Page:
Academic journal article Iranian Journal of Public Health

Impact of Article Page Count and Number of Authors on Citations in Disability Related Fields: A Systematic Review Article

Academic journal article Iranian Journal of Public Health

Impact of Article Page Count and Number of Authors on Citations in Disability Related Fields: A Systematic Review Article

Article excerpt


Article citation represents not only a measure of the recognition an article receives and its impact in the scientific fields but also projects the future direction and trends of research. Consequently, numerous studies are under way to establish a common factor among the highly cited articles for several reasons. Accumulation of citations qualitative and quantitative influence is essential in order to advance a career (1). Universities and academic institutions also sought prestige and quality ranking through citation counts (2). Moreover, journals use citation count to progress their index of quality (3). Thus, the relevance of citation in the advancement of scientific know- ledge has been adequately established in the literature (4-6). Strategies to improve citation counts vary across disciplines (3, 7-9). Common variables that attract citation across disciplines include journal impact factor (10-12) and open access as against restricted access (13, 14). Addi- tionally, article publication age, co-authorship network (15) and the number of references are likely to attract citation, because the more authors are cited in an article the more they are likely to "return the favor" in the future, thereby increase the citation count (16). Consequently, there is evidence to suggest that author's academic age, affiliation and past records may influence the popularity of an article through the accumulation of citation.

The impact of article length on citation count appeared differently across disciplines (7). For example, in astronomy and astrophysics fields it has been found that the longer an article the more citation it will likely receive (3, 17). Whereas, in the field of clinical microbiology and infectious diseases, however, brief reports are more appealing to researchers than full-length articles (18). Furthermore, research grant, professional inputs, and the established reputation in the scholarly world of research are variables gained from collaborative work and have an influence on citation counts (19). Consequently, the shift in emphasis towards collaborative work has continued and even accelerated for good (20). An increase in the number international collaboration suggests a collective influence and therefore more citation (21).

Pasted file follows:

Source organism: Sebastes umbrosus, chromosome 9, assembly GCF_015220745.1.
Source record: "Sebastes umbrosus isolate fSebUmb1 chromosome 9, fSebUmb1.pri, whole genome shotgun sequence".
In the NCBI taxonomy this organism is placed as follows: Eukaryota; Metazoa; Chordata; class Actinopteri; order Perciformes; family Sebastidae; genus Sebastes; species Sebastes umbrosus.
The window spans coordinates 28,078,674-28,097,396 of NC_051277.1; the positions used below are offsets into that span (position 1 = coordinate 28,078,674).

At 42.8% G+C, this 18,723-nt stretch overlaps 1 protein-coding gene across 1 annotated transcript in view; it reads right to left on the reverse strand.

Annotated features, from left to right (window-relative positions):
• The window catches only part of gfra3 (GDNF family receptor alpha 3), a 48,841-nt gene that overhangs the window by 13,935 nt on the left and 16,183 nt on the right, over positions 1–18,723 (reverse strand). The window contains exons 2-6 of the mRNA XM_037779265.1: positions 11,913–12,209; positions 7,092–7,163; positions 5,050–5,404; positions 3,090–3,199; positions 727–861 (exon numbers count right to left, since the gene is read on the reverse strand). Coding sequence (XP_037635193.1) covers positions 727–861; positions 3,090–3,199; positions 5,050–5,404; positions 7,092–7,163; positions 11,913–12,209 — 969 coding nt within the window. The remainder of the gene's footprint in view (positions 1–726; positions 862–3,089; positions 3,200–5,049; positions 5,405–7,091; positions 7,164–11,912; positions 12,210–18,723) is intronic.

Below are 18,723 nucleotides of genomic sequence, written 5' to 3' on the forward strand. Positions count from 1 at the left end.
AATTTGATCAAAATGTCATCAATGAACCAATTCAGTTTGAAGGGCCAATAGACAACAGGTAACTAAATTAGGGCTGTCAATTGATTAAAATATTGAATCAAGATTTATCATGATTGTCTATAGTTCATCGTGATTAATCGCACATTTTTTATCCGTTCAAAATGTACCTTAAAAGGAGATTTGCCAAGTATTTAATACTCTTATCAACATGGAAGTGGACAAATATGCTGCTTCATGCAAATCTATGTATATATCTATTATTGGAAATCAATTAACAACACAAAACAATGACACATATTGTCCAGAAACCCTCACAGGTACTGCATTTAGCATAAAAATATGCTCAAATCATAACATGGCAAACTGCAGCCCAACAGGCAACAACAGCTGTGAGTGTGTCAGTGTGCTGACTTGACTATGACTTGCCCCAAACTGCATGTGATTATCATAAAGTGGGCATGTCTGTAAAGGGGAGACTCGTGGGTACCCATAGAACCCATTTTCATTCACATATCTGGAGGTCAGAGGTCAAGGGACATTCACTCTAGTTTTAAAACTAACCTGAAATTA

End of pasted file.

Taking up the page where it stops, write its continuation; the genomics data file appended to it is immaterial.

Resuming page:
Despite the multitude acknowledgment on the advantage of increasing citations count, there have generally been very few bibliometric studies conducted in the disability related field of research. Previous disability studies conducted focuses on the following areas: a) medical rehabilitation (22, 23), b) prosthetics (24), and c) physical therapy (23, 25, 26). Interestingly missing in the bibliometric studies are data gained from keywords focusing on disability outside the impairments of disabled people.

Those previous bibliometric studies acknowledged the need to improve citation counts in the field but do not go further to justify how or why.

Our study proposed providing an insight into the factors associated with a citation increase in the top journals in the disability related field, with a focus on the article page count and the number of authors contributing to the fields per article.

Understanding the Models of Disability

In history of most societies, persons with disabili- ties (PWD) experienced a degree of mobility restriction on the ground of their body limitation (27). Two main models characterized the view about disability in the recent years, the medical and the social model of disabilities. The medical model locates the source of the inability within the body of PWD (28). Thus, terminologies like "epileptic" and "arthritic" are ascribed to a person's attributes in the medical model of disability. The more acceptable social model redefined the primary sources of disablement as environmental factors rather than personal impairment. Hence, the inability of the society to make an adjustment in the environment gives birth to the barriers. …

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